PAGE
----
Seaweed and chemical contaminants: where do we stand?

To be able to market food products, operators must comply with a certain number of rules to ensure product safety. This safety involves controlling physical, microbiological, allergenic and chemical risks throughout the production chain.

Ó Œil de Paco 2023- ACT FOOD Bretagne

Generally speaking, the HACCP (Hazard Analysis Critical Control Point) study makes it possible, thanks to the hazard analysis stage, to identify hazards, determine how often they occur and how serious they are, in order to select the most appropriate control measures to eliminate or reduce the hazard to an acceptable level. But the question remains, how do we determine this acceptable level? Regulations are the first factor to be taken into account. And when it comes to chemical hazards, these regulations are constantly changing!

Until now, the reference regulation for chemical hazards was Regulation (EC) 1881/2006 setting maximum levels for certain contaminants in foodstuffs. As its name suggests, it sets maximum levels for contaminants such as mycotoxins, heavy metals, etc. This regulation was repealed in 2023 and replaced by Regulation (EU) 2023/915 on maximum levels for certain contaminants in foodstuffs. But is this a revolution? This new text does not change the main principles: a maximum level is associated with categories of products and a contaminant. A product listed in the regulation that exceeds the associated maximum level cannot be placed on the market. So why a new text? Firstly, to make reading easier by including the footnotes directly in the maximum levels tables. In this way, the notes, specifying for example which part of the food the level applies to, are directly accessible. Work has also been carried out on hazard classification and the vocabulary used to describe product categories.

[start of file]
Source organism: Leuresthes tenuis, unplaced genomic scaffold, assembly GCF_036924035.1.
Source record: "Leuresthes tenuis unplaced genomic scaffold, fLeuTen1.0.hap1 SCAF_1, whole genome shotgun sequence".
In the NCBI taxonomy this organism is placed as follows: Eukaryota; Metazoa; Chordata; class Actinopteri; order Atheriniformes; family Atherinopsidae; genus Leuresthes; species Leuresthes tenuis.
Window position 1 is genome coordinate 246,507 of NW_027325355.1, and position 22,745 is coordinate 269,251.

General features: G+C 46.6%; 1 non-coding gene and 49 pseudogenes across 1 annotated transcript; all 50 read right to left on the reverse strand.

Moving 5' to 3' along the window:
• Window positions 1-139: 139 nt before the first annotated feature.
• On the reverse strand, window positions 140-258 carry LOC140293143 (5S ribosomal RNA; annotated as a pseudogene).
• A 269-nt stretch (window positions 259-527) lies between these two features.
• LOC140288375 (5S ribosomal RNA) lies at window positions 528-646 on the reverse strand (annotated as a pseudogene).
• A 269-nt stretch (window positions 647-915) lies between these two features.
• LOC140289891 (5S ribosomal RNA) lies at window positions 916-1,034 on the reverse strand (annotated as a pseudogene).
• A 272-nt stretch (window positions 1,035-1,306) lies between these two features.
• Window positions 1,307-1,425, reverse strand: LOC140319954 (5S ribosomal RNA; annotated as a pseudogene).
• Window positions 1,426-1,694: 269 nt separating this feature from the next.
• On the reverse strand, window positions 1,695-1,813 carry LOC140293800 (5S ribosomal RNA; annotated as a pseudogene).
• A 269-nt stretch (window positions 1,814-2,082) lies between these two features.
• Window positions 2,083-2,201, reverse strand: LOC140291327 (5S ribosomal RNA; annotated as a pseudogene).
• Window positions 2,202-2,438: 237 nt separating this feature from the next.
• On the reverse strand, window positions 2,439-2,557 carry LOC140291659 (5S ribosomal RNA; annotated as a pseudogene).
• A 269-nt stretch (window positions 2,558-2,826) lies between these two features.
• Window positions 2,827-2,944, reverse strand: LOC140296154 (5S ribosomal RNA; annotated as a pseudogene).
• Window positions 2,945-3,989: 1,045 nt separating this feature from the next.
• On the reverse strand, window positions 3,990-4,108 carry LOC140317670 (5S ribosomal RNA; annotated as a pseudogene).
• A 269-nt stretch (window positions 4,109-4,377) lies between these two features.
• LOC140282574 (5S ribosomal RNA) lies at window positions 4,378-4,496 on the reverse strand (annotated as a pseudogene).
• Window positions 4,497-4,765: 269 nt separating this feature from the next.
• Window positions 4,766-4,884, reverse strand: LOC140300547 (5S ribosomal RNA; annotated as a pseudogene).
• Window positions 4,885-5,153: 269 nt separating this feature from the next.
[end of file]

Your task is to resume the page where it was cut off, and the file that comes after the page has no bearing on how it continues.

What about seaweed?

These are included in Regulation (EU) 2023/915, but only when they are used in food supplements. Maximum levels have been set for cadmium, pyrrolizidine alkaloids and PAHs. The regulation does not set maximum levels for algae not used in food supplements. However, in France, recommendations provide information on the levels not to be exceeded in seaweed as food. The first reference is the CSHPF’s 1990 opinion on the application for authorisation to use seaweed as human food. Although relatively old, this opinion gives maximum levels in mg/kg dry weight for lead, tin, mercury, arsenic, iodine and cadmium.

However, for iodine and cadmium, more recent recommendations are to be preferred. The ANSES opinion on the risk of excess iodine intake linked to the consumption of seaweed in foodstuffs (referral n°2017-SA-0086) provides information on iodine intakes that should not be exceeded. For cadmium, the ANSES opinion on “the maximum cadmium content for seaweed intended for human consumption” (referral n°2017-SA-0070) recommends not exceeding 0.35mg/kg of cadmium dry matter in seaweed.

What about tomorrow?

The growing consumption of seaweed means that the legislator must take it into account as a food category in its own right. The European Commission therefore wishes to include seaweed as a food category in Regulation (EU) 2023/915. This means that official European maximum levels will apply. If you market seaweed as a foodstuff, there’s only one thing you need to do: keep an eye out for the publication of these new maximum levels to ensure the safety and conformity of your products.

CEVA’s opinion

At the time of the cadmium referral (No. 2017-SA-0070), CEVA reacted to this new threshold proposal. https://blog.ceva-algues.com/le-ceva-reagit-a-lavis-de-lanses-sur-la-teneur-maximale-en-cadmium-dans-les-algues-alimentaires/

In its opinion published on 21 July 2020, ANSES recommends limiting the cadmium concentration in seaweed to 0.35 mg/kg of dry matter, so that the population consuming seaweed does not exceed the Tolerable Daily Intake (TDI) for cadmium in 95% of cases. This recommended threshold of 0.35 mg/kg would effectively mean banning the consumption of certain species (both local and imported), even when they have been traditionally consumed in Asia for centuries and their nutritional benefits are widely recognised.

For CEVA, it is important to emphasise that seaweed is just one of many contributors of heavy metals to our diet. This opinion, founded on the precautionary principle but based on data sets that are still insufficient, should be modulated according to the type of seaweed and the way it is actually consumed as part of a diversified diet.

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